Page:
No matter how you spent your Record Store Day on Saturday (April 17), it probably wasn't nearly as busy as the day hyper-literate, heavy-drinking Brooklyn rockers the Hold Steady had. To celebrate the retail-based holiday that honors local music retailers as well as the limited-edition vinyl-only release of their new album Heaven Is Whenever (available to the non-turntable-owning public on May 4), they played a pair of shows, beginning the evening at the Bowery Ballroom in Manhattan and closing out the night at Brooklyn's Music Hall of Williamsburg.
Having lost mustachioed keyboardist Franz Nicolay, the group has fleshed out its lineup with new ivory tickler Dan Neustadt and a third guitarist named Steve Selvidge (formerly of Lucero). Though the new members only have two weeks of touring under their belt, there weren't a whole lot of missteps during the group's late-night set at the Music Hall of Williamsburg. Armed with a handful of new tunes (including the raucous "Hurricane J" and the lovely "We Can Get Together"), the band reminded the devotees gathered after midnight that despite their leanings toward Springsteenian Americana and good old fashioned classic rock, this is a hardcore band at heart. Their loose, pummeling renditions of crowd favorites like "Massive Nights" and "Multitude of Casualties" had a serious edge to them, but that's not to say that they were lost in the noise. On the contrary, the band's tight melodies floated above the sweaty chaos, making singalongs like "Sequestered in Memphis" and "Stuck Between Stations" into full-fledged hands-in-the-air anthems.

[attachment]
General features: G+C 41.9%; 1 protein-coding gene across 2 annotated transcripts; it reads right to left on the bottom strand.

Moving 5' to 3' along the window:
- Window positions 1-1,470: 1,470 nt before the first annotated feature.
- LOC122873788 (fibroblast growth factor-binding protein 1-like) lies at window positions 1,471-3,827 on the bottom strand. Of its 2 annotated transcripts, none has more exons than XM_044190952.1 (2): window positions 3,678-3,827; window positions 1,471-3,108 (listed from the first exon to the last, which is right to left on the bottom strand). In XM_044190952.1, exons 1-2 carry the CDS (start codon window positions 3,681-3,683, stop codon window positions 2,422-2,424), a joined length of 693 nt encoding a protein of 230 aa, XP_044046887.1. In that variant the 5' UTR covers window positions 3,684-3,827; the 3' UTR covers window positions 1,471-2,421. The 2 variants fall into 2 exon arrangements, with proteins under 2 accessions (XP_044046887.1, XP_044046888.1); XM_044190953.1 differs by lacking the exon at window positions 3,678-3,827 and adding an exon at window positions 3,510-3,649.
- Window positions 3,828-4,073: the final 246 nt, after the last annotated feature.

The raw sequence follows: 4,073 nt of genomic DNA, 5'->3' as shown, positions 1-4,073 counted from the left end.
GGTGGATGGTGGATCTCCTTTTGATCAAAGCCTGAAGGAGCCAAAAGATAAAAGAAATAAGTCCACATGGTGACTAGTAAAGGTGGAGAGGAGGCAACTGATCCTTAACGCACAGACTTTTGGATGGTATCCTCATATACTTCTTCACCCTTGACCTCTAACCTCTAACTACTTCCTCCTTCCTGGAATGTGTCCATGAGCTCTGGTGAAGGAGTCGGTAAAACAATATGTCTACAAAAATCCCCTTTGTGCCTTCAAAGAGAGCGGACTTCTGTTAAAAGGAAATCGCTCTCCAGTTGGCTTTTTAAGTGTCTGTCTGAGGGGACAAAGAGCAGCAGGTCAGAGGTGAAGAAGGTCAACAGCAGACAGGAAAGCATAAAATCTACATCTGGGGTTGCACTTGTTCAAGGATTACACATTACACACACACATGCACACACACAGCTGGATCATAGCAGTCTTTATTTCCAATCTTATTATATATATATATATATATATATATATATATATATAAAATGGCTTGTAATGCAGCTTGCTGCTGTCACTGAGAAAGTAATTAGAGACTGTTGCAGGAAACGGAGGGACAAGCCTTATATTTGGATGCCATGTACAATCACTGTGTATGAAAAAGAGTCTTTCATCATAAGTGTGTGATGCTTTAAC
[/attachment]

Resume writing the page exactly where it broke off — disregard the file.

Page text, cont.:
The tracks from their breakout album Boys and Girls in America came across best, including a powerful rendition of "You Can Make Him Like You" and the excellent one-two acoustic punch of "Citrus" and "First Night" during the encore. The band itself seemed sharp and lean — you would have never guessed that they had already expended the energy in a show only a few hours earlier. Without Nicolay's dancing and facial expressions to take some of the heat off, Finn was left to himself to deliver the sole frontman performance. He was well up to the task, shaking around, interacting with the crowd and even striking a Henry Rollins-esque crouch (complete with microphone cord wrapped around his arm) during one of the night's heavier moments.
In the past, Finn had spent a part of Hold Steady shows explaining the story of the band, ending with the signature line "This brings us so much joy." He didn't drop that line on Saturday night, instead just opting for a thank you near the end of the set. But the group that named their last album Stay Positive believes in the power of rock and roll, and their infectious energy manages to turn even the most cynical rock fan into a believer. Stay positive, indeed.